• Decreasing your activity level.
    • Recuperating for at least a day before proceeding to a higher altitude.
    • Hydrating with water.

    NOTE: It’s best to get checked by your doctor before heading out to your Kilimanjaro adventure. This way, you can get advice and prescription drugs for what your doctor sees fit.

    High Altitude Pulmonary Edema (HAPE)

    Tanzania - high altitude pulmonary edema - what is altitude sickness and how to prevent it on kilimanjaro?

    High Altitude Pulmonary Edema (HAPE) is a condition where there’s a fluid build-up in the lungs. This can be life-threatening and typically happens when you go up quickly to more than 2500-3000 metres.

    Early symptoms of HAPE include:

    dry cough

    shortness of breathing

    reduced exercise performance

    cold and clammy skin

    irregular, rapid heartbeat

    For the worse type of HAPE, one may experience:

    rapid weight gain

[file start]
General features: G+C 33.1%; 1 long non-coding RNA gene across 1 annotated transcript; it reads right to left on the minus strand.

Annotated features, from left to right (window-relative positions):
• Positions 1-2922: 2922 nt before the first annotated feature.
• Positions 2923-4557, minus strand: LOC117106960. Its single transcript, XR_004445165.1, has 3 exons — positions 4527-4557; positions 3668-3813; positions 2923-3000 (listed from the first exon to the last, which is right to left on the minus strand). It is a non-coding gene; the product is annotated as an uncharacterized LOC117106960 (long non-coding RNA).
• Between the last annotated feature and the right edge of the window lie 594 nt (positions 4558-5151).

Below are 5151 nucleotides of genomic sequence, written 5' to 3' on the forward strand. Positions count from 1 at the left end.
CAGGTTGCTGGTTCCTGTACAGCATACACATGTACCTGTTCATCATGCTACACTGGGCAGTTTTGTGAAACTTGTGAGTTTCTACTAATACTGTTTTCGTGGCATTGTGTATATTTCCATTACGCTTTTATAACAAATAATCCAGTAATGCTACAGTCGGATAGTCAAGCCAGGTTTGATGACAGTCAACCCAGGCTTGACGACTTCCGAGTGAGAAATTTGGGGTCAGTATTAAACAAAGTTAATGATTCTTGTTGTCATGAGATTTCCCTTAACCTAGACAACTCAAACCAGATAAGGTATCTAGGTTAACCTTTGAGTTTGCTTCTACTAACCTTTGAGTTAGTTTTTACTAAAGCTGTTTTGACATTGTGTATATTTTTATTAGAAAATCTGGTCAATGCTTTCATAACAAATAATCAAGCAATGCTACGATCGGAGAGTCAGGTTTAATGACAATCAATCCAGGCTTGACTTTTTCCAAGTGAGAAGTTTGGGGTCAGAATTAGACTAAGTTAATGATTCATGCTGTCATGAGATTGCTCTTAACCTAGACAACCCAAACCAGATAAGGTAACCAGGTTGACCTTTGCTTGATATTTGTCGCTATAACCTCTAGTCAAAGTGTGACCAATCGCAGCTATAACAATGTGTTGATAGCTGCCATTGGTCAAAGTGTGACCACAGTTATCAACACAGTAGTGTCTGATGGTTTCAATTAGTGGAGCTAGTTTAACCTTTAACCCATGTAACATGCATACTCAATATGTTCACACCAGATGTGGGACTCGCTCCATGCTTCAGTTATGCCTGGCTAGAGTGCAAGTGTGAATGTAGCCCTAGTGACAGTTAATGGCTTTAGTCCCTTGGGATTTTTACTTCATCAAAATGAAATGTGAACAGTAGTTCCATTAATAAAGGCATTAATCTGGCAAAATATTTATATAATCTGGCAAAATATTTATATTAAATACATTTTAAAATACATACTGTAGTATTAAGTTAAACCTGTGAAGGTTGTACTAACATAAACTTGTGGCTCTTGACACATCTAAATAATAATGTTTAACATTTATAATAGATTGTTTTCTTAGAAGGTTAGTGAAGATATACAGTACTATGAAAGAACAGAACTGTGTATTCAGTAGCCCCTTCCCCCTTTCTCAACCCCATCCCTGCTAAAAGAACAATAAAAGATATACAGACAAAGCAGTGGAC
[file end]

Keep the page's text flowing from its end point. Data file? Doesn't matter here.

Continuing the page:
swollen lower extremities

    fatigue

    worsening cough

    chest pain

    weakness

    tachycardia (fast heartbeat)

    confusion

    bluish or greyish colour of skin

    frothy sputum

    High Altitude Cerebral Edema (HACE)

    Tanzania - high altitude cerebral edema - what is altitude sickness and how to prevent it on kilimanjaro?

    High Altitude Pulmonary Edema (HAPE) is a severe condition due to fluid build-up in the lungs, typically happening when a rapid ascent is made to extreme altitudes exceeding 2500-3000 meters.

    The rapid increase in elevation, from sea level to high altitudes, causes reduced air pressure. This lack of pressure restricts the amount of oxygen entering our vascular system and can potentially trigger life-threatening conditions like HAPE.

    Early symptoms of HAPE include:

    confusion
    loss of consciousness
    fever
    ataxia
    photophobia
    rapid heartbeat
    lassitude
    altered mental state

    However, even the prospect of severe altitude sickness should not deter you from your ambition to climb Kilimanjaro. At extreme altitudes, proper guidance and support are crucial, and that’s where a trusted and reliable operator like Easy Travel comes into play.